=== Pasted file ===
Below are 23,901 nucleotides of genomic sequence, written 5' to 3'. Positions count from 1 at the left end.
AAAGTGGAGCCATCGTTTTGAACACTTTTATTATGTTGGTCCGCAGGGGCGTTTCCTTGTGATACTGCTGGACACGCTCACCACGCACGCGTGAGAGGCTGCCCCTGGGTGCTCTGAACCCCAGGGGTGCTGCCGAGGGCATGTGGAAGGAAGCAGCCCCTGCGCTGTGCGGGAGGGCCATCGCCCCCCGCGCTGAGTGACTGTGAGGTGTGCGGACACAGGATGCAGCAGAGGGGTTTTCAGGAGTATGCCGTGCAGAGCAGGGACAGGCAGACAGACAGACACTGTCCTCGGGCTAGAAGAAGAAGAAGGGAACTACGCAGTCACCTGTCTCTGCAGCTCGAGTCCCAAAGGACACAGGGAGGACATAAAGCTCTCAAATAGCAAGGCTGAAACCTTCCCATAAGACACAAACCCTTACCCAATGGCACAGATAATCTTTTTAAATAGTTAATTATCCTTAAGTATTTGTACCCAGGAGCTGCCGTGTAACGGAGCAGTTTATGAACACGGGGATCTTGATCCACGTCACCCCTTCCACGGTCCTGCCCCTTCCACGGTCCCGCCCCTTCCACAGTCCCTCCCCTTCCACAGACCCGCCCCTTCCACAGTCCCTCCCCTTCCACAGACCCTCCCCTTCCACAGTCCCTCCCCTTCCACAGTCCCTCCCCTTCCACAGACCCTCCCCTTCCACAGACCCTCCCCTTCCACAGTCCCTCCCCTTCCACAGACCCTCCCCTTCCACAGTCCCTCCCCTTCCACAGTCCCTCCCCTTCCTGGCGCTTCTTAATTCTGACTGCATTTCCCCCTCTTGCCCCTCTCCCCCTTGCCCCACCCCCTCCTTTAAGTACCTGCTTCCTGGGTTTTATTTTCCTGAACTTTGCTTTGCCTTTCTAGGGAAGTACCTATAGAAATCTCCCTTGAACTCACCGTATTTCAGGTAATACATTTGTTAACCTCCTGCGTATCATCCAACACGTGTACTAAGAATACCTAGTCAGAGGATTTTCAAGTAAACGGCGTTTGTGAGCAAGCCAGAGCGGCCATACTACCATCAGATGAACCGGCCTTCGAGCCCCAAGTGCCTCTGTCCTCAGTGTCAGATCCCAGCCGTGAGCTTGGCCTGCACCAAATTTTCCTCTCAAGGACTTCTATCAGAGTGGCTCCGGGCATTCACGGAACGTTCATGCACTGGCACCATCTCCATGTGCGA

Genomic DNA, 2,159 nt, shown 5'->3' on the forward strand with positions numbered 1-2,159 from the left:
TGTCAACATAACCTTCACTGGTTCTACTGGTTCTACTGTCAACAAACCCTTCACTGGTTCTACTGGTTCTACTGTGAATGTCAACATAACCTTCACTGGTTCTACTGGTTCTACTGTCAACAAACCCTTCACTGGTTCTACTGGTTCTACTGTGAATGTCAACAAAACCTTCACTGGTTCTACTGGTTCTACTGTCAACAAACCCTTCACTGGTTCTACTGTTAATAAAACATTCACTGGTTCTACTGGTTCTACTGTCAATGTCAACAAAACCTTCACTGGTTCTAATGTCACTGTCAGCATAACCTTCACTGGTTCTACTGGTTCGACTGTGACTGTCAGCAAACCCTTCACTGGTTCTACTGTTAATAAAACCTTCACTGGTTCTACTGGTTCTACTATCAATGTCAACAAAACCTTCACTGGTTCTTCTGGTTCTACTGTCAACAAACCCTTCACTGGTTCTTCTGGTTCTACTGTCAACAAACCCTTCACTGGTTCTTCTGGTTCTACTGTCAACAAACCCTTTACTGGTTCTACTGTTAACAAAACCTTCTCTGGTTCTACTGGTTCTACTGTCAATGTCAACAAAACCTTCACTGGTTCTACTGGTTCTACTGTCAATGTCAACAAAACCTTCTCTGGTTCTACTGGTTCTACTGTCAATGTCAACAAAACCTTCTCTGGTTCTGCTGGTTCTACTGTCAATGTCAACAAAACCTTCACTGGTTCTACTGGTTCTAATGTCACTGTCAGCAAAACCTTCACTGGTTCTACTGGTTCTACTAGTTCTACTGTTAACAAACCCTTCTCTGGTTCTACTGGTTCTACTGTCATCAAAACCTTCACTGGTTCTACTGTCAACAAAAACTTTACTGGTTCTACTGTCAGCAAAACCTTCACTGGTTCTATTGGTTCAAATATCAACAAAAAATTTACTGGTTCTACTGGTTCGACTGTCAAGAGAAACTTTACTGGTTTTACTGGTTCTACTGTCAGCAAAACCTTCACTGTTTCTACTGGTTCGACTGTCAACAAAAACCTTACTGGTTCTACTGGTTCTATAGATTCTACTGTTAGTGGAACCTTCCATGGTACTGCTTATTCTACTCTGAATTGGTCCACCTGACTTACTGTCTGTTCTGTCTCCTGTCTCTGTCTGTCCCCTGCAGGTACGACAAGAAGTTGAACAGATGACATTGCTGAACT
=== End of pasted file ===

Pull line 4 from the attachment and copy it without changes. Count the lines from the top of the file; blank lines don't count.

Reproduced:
TGTCAACATAACCTTCACTGGTTCTACTGGTTCTACTGTCAACAAACCCTTCACTGGTTCTACTGGTTCTACTGTGAATGTCAACATAACCTTCACTGGTTCTACTGGTTCTACTGTCAACAAACCCTTCACTGGTTCTACTGGTTCTACTGTGAATGTCAACAAAACCTTCACTGGTTCTACTGGTTCTACTGTCAACAAACCCTTCACTGGTTCTACTGTTAATAAAACATTCACTGGTTCTACTGGTTCTACTGTCAATGTCAACAAAACCTTCACTGGTTCTAATGTCACTGTCAGCATAACCTTCACTGGTTCTACTGGTTCGACTGTGACTGTCAGCAAACCCTTCACTGGTTCTACTGTTAATAAAACCTTCACTGGTTCTACTGGTTCTACTATCAATGTCAACAAAACCTTCACTGGTTCTTCTGGTTCTACTGTCAACAAACCCTTCACTGGTTCTTCTGGTTCTACTGTCAACAAACCCTTCACTGGTTCTTCTGGTTCTACTGTCAACAAACCCTTTACTGGTTCTACTGTTAACAAAACCTTCTCTGGTTCTACTGGTTCTACTGTCAATGTCAACAAAACCTTCACTGGTTCTACTGGTTCTACTGTCAATGTCAACAAAACCTTCTCTGGTTCTACTGGTTCTACTGTCAATGTCAACAAAACCTTCTCTGGTTCTGCTGGTTCTACTGTCAATGTCAACAAAACCTTCACTGGTTCTACTGGTTCTAATGTCACTGTCAGCAAAACCTTCACTGGTTCTACTGGTTCTACTAGTTCTACTGTTAACAAACCCTTCTCTGGTTCTACTGGTTCTACTGTCATCAAAACCTTCACTGGTTCTACTGTCAACAAAAACTTTACTGGTTCTACTGTCAGCAAAACCTTCACTGGTTCTATTGGTTCAAATATCAACAAAAAATTTACTGGTTCTACTGGTTCGACTGTCAAGAGAAACTTTACTGGTTTTACTGGTTCTACTGTCAGCAAAACCTTCACTGTTTCTACTGGTTCGACTGTCAACAAAAACCTTACTGGTTCTACTGGTTCTATAGATTCTACTGTTAGTGGAACCTTCCATGGTACTGCTTATTCTACTCTGAATTGGTCCACCTGACTTACTGTCTGTTCTGTCTCCTGTCTCTGTCTGTCCCCTGCAGGTACGACAAGAAGTTGAACAGATGACATTGCTGAACT